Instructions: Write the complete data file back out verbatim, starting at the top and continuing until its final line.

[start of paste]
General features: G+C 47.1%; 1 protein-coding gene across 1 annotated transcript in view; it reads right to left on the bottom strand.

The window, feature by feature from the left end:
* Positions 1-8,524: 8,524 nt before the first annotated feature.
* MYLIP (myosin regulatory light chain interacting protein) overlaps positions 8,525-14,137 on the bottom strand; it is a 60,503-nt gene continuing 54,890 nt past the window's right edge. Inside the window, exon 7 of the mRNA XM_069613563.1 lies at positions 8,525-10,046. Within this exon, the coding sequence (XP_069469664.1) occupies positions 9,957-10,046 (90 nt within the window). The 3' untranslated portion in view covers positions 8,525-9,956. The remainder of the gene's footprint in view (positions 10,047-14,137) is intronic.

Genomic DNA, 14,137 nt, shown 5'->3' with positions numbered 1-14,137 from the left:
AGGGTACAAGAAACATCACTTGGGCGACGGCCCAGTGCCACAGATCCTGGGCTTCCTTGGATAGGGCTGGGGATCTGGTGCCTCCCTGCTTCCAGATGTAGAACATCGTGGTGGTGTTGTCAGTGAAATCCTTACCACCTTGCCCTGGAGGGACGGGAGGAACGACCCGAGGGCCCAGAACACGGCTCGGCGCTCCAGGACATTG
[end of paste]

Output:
General features: G+C 47.1%; 1 protein-coding gene across 1 annotated transcript in view; it reads right to left on the bottom strand.

The window, feature by feature from the left end:
* Positions 1-8,524: 8,524 nt before the first annotated feature.
* MYLIP (myosin regulatory light chain interacting protein) overlaps positions 8,525-14,137 on the bottom strand; it is a 60,503-nt gene continuing 54,890 nt past the window's right edge. Inside the window, exon 7 of the mRNA XM_069613563.1 lies at positions 8,525-10,046. Within this exon, the coding sequence (XP_069469664.1) occupies positions 9,957-10,046 (90 nt within the window). The 3' untranslated portion in view covers positions 8,525-9,956. The remainder of the gene's footprint in view (positions 10,047-14,137) is intronic.

Genomic DNA, 14,137 nt, shown 5'->3' with positions numbered 1-14,137 from the left:
AGGGTACAAGAAACATCACTTGGGCGACGGCCCAGTGCCACAGATCCTGGGCTTCCTTGGATAGGGCTGGGGATCTGGTGCCTCCCTGCTTCCAGATGTAGAACATCGTGGTGGTGTTGTCAGTGAAATCCTTACCACCTTGCCCTGGAGGGACGGGAGGAACGACCCGAGGGCCCAGAACACGGCTCGGCGCTCCAGGACATTG